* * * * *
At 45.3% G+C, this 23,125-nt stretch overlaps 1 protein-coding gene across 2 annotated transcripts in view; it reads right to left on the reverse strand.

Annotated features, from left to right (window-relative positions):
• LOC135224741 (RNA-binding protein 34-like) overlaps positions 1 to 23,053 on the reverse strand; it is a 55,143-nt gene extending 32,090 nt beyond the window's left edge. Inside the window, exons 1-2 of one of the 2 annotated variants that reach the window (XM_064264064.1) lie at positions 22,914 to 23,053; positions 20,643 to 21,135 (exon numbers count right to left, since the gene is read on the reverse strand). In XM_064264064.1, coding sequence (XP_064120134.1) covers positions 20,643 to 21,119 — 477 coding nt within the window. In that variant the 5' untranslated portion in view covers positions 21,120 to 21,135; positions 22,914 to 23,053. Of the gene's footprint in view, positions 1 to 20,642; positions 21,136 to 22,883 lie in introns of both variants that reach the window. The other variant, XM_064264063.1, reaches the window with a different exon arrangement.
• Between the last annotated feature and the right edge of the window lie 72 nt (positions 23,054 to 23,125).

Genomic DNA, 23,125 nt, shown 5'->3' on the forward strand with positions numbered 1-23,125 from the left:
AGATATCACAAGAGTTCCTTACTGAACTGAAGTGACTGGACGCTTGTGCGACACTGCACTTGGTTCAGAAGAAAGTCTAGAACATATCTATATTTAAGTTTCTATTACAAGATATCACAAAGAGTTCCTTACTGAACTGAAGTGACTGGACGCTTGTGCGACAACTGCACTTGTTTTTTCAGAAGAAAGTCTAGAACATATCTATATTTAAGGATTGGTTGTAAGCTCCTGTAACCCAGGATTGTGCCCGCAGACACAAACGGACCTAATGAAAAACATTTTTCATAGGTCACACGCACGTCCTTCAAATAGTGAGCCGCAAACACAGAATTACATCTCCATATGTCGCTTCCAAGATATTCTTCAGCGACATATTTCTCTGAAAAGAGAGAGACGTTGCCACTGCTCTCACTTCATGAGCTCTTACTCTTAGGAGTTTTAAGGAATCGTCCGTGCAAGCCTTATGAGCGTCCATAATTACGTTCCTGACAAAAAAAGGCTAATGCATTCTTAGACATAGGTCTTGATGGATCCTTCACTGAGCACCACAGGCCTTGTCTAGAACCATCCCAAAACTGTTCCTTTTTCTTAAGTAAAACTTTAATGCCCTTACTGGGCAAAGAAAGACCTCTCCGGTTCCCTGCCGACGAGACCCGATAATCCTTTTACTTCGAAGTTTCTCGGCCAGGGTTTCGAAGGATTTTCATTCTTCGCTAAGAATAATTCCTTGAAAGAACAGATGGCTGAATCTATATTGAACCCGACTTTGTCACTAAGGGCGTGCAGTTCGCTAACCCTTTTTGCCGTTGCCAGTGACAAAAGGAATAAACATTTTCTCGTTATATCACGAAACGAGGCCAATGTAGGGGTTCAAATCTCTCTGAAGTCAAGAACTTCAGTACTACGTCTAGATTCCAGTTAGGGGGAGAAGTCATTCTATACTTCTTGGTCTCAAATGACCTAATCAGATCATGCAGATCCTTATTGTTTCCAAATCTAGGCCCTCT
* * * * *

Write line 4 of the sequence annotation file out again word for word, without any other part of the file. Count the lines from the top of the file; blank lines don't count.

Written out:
• Between the last annotated feature and the right edge of the window lie 72 nt (positions 23,054 to 23,125).